IoT technology has innumerable merits that considerably enhance our productivity in both the business landscape, as well as in our day-to-day lives, but this efficiency comes at a price. IoT is a novel technology that is susceptible to more than 70,000 known CVEs (Common Vulnerabilities and Exposures). Despite this astounding figure, the new and emerging technology is still believed to have more vulnerabilities that are every now and then discovered by industry players and will be discovered over a period of time. F-Secure itself discovered a vulnerability in Foscam’s IP camera last year. This makes India’s rapid adoption of the technology a bit perilous from the cyber security perspective. Such deployments must always be backed with relevant cybersecurity countermeasures.
With IoT technology manufacturers racing to bring their products to market, security features are unlikely to be a high priority. As such, this is one of the few areas of technology where regulation may greatly benefit the end-users and the wider security ecosystem. Naturally, there are opportunities for cyber security companies to assist IoT device manufacturers in developing security strategies. F-Secure, for instance, has a cyber security assessment service for hardware and software companies wishing to test their products for vulnerabilities. F-Secure is also working with router manufacturers and internet service providers catering to domestic customers. Home routers are the entry points to the internet connectivity of people’s homes. Though home routers may not be ‘IoT devices’ as such, they are an essential component of connected homes; securing them, therefore, becomes critical. F-Secure sees a great opportunity in the home router security space going forward.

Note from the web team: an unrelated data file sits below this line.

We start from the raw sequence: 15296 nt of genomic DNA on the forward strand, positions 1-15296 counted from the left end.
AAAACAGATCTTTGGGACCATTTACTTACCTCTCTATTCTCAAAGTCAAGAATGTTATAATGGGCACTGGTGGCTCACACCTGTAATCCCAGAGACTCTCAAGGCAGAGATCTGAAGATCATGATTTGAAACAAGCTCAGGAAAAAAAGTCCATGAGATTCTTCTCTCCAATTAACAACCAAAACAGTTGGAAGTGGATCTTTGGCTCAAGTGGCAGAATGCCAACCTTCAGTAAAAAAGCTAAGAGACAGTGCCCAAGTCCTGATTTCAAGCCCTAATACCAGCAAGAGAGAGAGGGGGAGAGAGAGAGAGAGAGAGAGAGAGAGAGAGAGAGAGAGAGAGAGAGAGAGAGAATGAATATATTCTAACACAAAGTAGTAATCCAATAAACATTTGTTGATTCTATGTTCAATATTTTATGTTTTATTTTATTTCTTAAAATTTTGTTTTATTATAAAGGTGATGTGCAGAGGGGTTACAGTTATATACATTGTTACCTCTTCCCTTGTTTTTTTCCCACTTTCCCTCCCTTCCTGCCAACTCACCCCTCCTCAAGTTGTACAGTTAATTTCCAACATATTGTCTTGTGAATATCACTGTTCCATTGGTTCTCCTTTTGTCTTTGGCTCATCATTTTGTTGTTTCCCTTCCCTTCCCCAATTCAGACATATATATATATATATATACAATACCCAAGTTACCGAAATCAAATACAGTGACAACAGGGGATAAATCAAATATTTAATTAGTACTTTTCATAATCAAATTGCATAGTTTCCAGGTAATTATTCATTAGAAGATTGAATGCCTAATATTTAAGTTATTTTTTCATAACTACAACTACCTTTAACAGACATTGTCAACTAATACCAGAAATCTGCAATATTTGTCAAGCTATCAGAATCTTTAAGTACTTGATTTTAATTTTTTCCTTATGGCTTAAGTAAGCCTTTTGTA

At the same time, we believe that endpoint protection for personal devices (such as Windows PCs, Macs, Android phones or tablets) is still important. Compromised IoT devices might be used “as is” for malicious activities such as botnet attacks, but they can also be used for infecting other personal devices on the home network. This could then lead to, for example, exfiltration of sensitive personal files or theft of login credentials. Hence, endpoint protection (for the platforms that support it) is still very relevant and needed.